La Niña seen to start earlier
The La Niña climate phenomenon may develop sooner, in the next few months, but forecasters expect it to be weak.
According to the United States National Oceanic and Atmospheric Administration (NOAA), most dynamical models of climate prediction suggest a La Niña onset as soon as the start northern hemisphere summer.
The NOAA was referring to a climate model that use super computers to solve mathematical equations that govern the motion of the atmosphere.
In its latest monthly update, the American agency said forecaster consensus was leaning toward this than many other models using statistics, which point to La Niña occurring in the autumn, no earlier than September.
“Overall, La Niña is favored to develop during the Northern Hemisphere summer 2016, with about a 75-percent chance of La Niña during the fall and winter 2016-2017,” the NOAA said.
“At this time, the forecasters are leaning toward a weak or borderline moderate La Niña if an event were to form,” it added.
The NOAA agreed with Australia’s Bureau of Meteorology (BoM) in the observation that the El Niño dissipated during the past four weeks.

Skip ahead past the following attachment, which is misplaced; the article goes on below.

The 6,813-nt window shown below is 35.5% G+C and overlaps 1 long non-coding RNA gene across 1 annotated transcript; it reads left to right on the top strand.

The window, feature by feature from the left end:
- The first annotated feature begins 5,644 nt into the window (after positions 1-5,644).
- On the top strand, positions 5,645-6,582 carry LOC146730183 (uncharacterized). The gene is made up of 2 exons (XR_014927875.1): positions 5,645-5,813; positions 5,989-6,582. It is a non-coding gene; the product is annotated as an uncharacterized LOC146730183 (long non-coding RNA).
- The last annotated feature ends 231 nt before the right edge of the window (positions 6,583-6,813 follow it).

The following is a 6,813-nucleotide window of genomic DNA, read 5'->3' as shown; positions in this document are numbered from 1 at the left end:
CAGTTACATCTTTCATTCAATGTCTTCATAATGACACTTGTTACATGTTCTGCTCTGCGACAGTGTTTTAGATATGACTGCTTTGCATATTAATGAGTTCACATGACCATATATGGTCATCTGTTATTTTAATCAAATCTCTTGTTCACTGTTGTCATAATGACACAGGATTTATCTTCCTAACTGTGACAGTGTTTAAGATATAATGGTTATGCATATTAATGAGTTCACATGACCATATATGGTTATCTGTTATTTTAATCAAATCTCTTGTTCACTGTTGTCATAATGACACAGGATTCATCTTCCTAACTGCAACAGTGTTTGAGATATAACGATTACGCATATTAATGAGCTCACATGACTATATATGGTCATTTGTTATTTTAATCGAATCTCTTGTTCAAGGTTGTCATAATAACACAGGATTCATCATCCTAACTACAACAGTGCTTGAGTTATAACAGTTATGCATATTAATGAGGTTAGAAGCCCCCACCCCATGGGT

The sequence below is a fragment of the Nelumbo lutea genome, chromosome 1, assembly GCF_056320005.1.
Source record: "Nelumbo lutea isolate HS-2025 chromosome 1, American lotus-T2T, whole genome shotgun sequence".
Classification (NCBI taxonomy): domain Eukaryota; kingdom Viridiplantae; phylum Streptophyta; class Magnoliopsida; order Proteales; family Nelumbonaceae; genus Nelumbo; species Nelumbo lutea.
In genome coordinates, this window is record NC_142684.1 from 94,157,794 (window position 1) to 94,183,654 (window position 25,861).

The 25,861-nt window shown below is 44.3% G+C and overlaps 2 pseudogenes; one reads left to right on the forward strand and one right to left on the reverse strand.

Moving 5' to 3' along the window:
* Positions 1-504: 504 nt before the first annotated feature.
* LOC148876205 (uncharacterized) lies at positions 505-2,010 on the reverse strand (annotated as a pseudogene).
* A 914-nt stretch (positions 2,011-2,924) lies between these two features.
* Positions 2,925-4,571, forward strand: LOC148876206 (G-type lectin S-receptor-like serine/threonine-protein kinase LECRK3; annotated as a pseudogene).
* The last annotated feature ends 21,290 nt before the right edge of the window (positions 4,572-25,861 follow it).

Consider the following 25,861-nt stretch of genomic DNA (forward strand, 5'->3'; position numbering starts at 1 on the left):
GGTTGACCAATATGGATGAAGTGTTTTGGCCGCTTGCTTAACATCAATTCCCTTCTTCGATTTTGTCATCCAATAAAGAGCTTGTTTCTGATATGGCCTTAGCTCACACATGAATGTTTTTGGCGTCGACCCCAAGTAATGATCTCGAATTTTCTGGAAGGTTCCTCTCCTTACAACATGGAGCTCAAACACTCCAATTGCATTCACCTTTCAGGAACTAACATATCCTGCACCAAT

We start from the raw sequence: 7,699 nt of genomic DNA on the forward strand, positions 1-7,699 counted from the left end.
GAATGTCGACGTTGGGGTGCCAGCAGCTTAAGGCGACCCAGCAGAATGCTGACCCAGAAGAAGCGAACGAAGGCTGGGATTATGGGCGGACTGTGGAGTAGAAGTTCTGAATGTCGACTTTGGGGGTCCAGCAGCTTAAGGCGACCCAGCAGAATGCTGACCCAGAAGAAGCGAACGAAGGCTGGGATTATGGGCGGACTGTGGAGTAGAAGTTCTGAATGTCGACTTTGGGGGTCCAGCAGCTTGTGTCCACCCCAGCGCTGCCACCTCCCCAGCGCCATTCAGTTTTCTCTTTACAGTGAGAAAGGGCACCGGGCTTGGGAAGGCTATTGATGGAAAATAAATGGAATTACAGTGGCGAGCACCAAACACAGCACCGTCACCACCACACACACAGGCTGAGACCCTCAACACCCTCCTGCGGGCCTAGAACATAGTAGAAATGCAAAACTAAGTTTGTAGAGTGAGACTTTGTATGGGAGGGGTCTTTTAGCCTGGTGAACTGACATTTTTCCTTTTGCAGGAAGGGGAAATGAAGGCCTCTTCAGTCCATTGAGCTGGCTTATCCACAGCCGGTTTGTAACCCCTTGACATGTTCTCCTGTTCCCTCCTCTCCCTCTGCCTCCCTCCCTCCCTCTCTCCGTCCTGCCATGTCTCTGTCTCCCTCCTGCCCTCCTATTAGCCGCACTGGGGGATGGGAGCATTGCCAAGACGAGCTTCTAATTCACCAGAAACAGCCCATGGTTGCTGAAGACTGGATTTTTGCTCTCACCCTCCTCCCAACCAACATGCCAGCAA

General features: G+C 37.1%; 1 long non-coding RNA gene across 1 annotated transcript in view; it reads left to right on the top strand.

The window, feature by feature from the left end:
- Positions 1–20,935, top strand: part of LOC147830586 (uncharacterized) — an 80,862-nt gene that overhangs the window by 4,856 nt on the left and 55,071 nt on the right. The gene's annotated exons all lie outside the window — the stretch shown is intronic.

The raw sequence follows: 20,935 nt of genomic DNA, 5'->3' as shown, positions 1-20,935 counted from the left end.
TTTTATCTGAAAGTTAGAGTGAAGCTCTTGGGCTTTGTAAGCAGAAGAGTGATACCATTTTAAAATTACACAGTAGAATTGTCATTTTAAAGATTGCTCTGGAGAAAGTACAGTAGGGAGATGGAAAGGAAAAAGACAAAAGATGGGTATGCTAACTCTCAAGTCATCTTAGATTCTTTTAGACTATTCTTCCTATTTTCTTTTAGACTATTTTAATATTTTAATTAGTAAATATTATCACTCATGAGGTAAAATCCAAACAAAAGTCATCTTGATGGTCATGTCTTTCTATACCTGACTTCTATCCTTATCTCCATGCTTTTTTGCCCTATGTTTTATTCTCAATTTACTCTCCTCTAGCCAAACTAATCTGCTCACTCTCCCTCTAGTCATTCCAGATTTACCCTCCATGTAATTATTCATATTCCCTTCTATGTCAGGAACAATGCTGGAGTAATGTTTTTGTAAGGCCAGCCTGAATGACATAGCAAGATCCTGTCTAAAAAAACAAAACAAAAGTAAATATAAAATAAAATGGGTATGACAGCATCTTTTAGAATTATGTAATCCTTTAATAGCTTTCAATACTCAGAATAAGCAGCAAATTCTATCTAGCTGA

Both agencies cite the return to normal of climate indicators on the surface and below the tropical region of the Pacific Ocean as well as the atmosphere above this.
“For the first time in 2016, atmospheric anomalies over the tropical Pacific Ocean were also consistent with neutral conditions,” the NOAA said.
A neutral condition refers to a scenario when there is neither El Niño which brings excessively dry conditions to the Philippines nor La Niña which has opposite effects.
Last week, the BoM placed the likelihood that La Niña will develop later this year at 50 percent.
“International climate models indicate the tropical Pacific Ocean will continue to cool, with six of eight models suggesting La Niña is likely to form during the austral winter (June-August),” the BoM said.
Subscribe to INQUIRER PLUS to get access to The Philippine Daily Inquirer & other 70+ titles, share up to 5 gadgets, listen to the news, download as early as 4am & share articles on social media. Call 896 6000.